Capital takes bilingual education middle road

Somewhere between the black-and-white arguments surrounding Proposition 227 exists a very gray reality for many of the state’s 1.38 million public school students who are not fluent in English.

Initiative sponsor Ron Unz claims that bilingual education fails to teach children English. Yet in Dana Romo’s bilingual class at Washington Elementary in midtown Sacramento, two-thirds of her second- and third-grade students are reading at or above grade level for the district — in both Spanish and English.

Opponents of the initiative argue that ending bilingual education will doom children to failure, stranding them in English-only classrooms where they can neither understand nor communicate. But Kaori Umekita’s limited-English second graders — who speak Hmong, Spanish or Hindi — already receive all of their instruction in English at Meadowview’s John D. Sloat Elementary.
Four of five are doing work on par with their English-speaking peers.

Voters next month will decide whether to virtually ban bilingual education in favor of a one-year “English immersion” program in which students would be taught “overwhelmingly” in English before being moved to mainstream classes.

“You’re talking about at least one-fourth of (California public)
schoolchildren who will be affected. It’s massive in its impact,” said Michael Kirst, co-director of Policy Analysis for California Education,
an education think tank. He said the initiative is unprecedented in mandating a single teaching technique.

But the initiative — which continues to garner strong support in polls
— could have far less impact in Sacramento County than in other areas of the state. While Sacramento has the state’s fastest-growing number of English learners and the ninth-largest limited-English population, only a small fraction of such students are in bilingual classes today.

The county’s three largest districts — which educate three-quarters of the county’s limited-English students — count among them only 40 classrooms in which students are taught in both their native language and English.

That means less than 5 percent of the 25,600 limited-English students in the Sacramento City, Elk Grove and San Juan unified districts are in bilingual classes, compared to 30 percent statewide.

Local schools are affected by a statewide shortage of bilingual teachers,
which is exacerbated by a diversity of languages not seen in other regions.
For instance, Spanish speakers — Sacramento County’s largest language group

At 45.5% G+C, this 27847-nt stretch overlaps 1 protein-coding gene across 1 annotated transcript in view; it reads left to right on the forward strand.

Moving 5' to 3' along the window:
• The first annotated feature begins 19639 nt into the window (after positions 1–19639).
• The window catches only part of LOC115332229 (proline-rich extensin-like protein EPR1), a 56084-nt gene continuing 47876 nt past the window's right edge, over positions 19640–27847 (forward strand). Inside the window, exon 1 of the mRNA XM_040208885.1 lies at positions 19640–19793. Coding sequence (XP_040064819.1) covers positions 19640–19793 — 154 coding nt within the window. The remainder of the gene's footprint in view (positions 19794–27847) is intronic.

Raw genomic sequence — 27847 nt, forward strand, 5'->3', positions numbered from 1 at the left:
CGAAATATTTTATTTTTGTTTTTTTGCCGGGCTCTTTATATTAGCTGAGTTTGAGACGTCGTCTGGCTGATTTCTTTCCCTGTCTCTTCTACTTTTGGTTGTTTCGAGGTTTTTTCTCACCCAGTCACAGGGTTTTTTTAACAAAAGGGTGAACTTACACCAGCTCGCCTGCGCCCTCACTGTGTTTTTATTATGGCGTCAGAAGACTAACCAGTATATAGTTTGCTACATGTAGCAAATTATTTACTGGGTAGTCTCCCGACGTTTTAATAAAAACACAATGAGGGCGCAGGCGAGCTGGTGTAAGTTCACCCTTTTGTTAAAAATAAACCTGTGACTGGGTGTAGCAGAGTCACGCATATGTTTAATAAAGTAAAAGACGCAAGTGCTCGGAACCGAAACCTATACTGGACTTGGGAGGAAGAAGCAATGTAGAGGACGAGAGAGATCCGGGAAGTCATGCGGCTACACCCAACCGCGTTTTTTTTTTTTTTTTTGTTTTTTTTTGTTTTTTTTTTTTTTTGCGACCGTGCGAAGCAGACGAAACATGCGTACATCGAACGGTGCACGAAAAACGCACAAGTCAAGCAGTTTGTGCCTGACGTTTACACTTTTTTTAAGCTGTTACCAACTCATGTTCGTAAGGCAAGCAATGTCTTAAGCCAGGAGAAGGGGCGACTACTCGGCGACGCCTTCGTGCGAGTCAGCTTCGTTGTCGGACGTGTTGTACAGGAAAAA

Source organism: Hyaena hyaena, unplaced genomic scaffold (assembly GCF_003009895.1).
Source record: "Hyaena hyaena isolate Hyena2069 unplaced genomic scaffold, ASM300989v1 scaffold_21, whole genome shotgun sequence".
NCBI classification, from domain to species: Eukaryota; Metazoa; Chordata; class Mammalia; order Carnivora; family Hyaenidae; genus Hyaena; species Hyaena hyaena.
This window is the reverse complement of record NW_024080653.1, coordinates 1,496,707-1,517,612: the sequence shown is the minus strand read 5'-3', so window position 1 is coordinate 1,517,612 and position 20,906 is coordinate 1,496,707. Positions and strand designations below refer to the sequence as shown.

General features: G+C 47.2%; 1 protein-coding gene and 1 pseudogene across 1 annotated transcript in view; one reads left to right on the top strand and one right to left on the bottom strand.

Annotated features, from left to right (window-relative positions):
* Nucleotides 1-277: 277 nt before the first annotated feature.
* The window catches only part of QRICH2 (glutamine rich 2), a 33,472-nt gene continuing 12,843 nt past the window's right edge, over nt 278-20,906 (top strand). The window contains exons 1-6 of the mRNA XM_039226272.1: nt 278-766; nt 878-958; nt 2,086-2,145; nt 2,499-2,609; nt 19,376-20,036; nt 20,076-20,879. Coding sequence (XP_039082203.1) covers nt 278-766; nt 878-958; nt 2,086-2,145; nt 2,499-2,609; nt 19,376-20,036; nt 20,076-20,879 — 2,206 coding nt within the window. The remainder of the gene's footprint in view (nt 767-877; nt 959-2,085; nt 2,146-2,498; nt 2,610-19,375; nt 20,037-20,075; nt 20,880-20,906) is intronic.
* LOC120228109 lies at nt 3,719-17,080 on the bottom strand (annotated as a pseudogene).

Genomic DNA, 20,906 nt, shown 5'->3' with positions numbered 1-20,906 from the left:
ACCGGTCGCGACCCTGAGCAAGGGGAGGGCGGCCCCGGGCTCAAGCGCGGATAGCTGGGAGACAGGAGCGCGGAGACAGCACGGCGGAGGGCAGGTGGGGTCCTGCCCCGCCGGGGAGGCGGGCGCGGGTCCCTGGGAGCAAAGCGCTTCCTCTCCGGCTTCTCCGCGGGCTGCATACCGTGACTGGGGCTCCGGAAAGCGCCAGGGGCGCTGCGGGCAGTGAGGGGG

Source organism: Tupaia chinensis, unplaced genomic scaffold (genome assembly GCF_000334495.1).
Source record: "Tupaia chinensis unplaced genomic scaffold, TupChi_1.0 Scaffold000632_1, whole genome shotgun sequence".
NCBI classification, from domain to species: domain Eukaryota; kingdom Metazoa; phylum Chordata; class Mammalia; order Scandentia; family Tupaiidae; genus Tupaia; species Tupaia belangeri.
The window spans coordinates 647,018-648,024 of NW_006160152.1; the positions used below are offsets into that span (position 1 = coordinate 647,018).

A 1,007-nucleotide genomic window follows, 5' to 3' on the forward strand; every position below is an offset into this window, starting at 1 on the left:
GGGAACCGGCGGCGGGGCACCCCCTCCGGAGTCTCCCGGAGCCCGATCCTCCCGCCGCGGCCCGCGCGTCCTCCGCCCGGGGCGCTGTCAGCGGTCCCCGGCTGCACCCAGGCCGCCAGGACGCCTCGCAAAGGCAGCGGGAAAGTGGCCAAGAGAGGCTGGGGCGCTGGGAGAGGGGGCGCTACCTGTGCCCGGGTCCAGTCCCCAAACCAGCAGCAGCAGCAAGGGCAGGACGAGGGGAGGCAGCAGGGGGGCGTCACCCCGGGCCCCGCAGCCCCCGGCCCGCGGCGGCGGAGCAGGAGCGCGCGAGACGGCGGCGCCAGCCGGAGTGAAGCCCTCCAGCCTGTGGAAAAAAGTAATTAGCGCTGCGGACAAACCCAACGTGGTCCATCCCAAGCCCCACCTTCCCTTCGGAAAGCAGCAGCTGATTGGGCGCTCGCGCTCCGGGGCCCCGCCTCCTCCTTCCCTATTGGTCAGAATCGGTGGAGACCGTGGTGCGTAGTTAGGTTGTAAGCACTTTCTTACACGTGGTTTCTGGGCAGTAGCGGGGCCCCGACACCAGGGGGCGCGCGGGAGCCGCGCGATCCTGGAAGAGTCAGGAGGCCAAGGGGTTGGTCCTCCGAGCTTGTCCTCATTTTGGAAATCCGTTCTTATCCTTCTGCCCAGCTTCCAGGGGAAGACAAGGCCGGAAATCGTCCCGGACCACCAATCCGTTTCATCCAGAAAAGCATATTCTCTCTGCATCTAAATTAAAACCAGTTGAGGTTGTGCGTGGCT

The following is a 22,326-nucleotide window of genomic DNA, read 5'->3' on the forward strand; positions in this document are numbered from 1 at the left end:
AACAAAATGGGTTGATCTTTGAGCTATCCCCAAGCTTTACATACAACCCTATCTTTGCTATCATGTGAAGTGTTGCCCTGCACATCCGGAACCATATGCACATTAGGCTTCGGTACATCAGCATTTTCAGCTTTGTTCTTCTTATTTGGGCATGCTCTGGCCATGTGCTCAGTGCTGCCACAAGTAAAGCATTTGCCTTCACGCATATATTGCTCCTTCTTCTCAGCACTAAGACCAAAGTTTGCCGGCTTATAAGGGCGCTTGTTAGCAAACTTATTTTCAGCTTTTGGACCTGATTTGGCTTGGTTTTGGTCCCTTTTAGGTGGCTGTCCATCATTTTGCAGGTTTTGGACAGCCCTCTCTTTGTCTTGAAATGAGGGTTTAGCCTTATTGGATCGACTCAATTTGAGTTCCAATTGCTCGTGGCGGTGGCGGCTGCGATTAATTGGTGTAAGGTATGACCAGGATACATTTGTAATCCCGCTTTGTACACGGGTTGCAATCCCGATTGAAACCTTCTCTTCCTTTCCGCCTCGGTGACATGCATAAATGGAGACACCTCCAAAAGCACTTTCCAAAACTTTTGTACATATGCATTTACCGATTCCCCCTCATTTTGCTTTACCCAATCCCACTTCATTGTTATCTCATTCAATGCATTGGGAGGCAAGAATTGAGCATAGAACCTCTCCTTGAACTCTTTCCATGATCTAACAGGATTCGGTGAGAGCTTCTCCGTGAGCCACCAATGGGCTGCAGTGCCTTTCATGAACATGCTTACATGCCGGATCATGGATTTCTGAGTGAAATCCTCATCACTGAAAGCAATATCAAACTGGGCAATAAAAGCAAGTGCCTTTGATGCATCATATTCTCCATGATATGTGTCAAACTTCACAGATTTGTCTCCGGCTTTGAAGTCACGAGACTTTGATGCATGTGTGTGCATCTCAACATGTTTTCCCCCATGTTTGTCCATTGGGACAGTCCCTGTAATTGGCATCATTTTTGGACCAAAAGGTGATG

— make up less than a third of limited English students, compared to 87 percent in Los Angeles County.

El Dorado, Placer and Yolo county schools educate far fewer limited-English students and face much less diversity than in Sacramento. Three-fourths of the 8,500 limited-English students in those counties speak Spanish.

With as many as 68 different languages, Sacramento County’s largest districts rely on English-speaking teachers trained to work with limited-English students and on more than 350 bilingual aides, who can translate for students or explain key concepts.

Whether districts could continue to use such aides if Proposition 227 passes is a major concern for local educators. The initiative does not specifically address aides, saying only that instruction must be “overwhelmingly”
in English — which is not defined.

Bilingual aides “are absolutely, positively essential to the education of a bilingual child,” said Isabel Johnson, who oversees San Juan’s bilingual programs. “I would compare this to a deaf child who needs somebody to sign.”

Generally, aides work with children anywhere from 30 minutes a week to an hour a day. Many cover several schools.

Unz, the millionaire software entrepreneur who authored the initiative,
said recently that he has “mixed feelings” about aides because they are not credentialed teachers and because they may be used as a “crutch”
by students. But he said the initiative wouldn’t prevent their use, so long as they don’t work with children in their native languages most of the day.

However, Sacramento State education Professor Duane Campbell, who is leading the local opposition to the initiative, said he thinks it would lead to the elimination of aides because of its mandate for English instruction.

Elk Grove is one district that relies heavily on bilingual aides.

The district — with nearly 7,600 students who speak more than 60 languages
— has no bilingual program. Officials said they couldn’t implement one because they couldn’t find teachers for their largest language group, which until recently was Vietnamese.

Instead, Elk Grove uses aides and has focused on training teachers to work with English learners in English, emphasizing gestures and pictures.

On a recent day at David Reese Elementary in the Florin area, Kaly Mua covered a math lesson with a sixth-grader named Cindy. The girl had been sent to Mua for help in pre-algebra, but she found that Cindy — whose first language is Hmong — had not yet mastered third-grade skills.

Speaking Hmong, Mua quickly covered several multiplication tables, then moved on to two-digit multiplication. Within half an hour, she was teaching division.